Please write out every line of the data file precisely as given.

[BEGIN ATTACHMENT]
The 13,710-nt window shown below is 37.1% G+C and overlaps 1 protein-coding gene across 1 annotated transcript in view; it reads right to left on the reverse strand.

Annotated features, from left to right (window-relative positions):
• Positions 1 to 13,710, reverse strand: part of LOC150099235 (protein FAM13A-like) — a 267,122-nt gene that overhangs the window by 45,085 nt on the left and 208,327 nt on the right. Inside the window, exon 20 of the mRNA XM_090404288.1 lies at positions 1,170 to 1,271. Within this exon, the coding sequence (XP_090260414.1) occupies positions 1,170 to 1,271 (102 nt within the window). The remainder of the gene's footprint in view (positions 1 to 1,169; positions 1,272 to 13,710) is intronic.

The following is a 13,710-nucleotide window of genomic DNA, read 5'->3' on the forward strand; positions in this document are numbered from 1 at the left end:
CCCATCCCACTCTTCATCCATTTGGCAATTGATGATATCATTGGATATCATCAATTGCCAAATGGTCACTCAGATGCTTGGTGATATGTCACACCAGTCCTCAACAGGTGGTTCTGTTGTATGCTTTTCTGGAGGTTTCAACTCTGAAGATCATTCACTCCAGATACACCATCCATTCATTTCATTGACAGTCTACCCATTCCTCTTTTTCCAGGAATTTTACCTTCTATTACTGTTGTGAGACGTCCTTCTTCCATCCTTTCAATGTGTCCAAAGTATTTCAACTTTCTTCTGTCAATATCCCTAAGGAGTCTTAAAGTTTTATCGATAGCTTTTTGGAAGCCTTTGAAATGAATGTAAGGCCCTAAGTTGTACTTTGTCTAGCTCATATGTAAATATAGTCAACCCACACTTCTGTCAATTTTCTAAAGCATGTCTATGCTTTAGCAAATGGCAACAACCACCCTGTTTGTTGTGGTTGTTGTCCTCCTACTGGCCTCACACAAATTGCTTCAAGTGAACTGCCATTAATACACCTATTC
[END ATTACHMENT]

The 13,710-nt window shown below is 37.1% G+C and overlaps 1 protein-coding gene across 1 annotated transcript in view; it reads right to left on the reverse strand.

Annotated features, from left to right (window-relative positions):
• Positions 1 to 13,710, reverse strand: part of LOC150099235 (protein FAM13A-like) — a 267,122-nt gene that overhangs the window by 45,085 nt on the left and 208,327 nt on the right. Inside the window, exon 20 of the mRNA XM_090404288.1 lies at positions 1,170 to 1,271. Within this exon, the coding sequence (XP_090260414.1) occupies positions 1,170 to 1,271 (102 nt within the window). The remainder of the gene's footprint in view (positions 1 to 1,169; positions 1,272 to 13,710) is intronic.

The following is a 13,710-nucleotide window of genomic DNA, read 5'->3' on the forward strand; positions in this document are numbered from 1 at the left end:
CCCATCCCACTCTTCATCCATTTGGCAATTGATGATATCATTGGATATCATCAATTGCCAAATGGTCACTCAGATGCTTGGTGATATGTCACACCAGTCCTCAACAGGTGGTTCTGTTGTATGCTTTTCTGGAGGTTTCAACTCTGAAGATCATTCACTCCAGATACACCATCCATTCATTTCATTGACAGTCTACCCATTCCTCTTTTTCCAGGAATTTTACCTTCTATTACTGTTGTGAGACGTCCTTCTTCCATCCTTTCAATGTGTCCAAAGTATTTCAACTTTCTTCTGTCAATATCCCTAAGGAGTCTTAAAGTTTTATCGATAGCTTTTTGGAAGCCTTTGAAATGAATGTAAGGCCCTAAGTTGTACTTTGTCTAGCTCATATGTAAATATAGTCAACCCACACTTCTGTCAATTTTCTAAAGCATGTCTATGCTTTAGCAAATGGCAACAACCACCCTGTTTGTTGTGGTTGTTGTCCTCCTACTGGCCTCACACAAATTGCTTCAAGTGAACTGCCATTAATACACCTATTC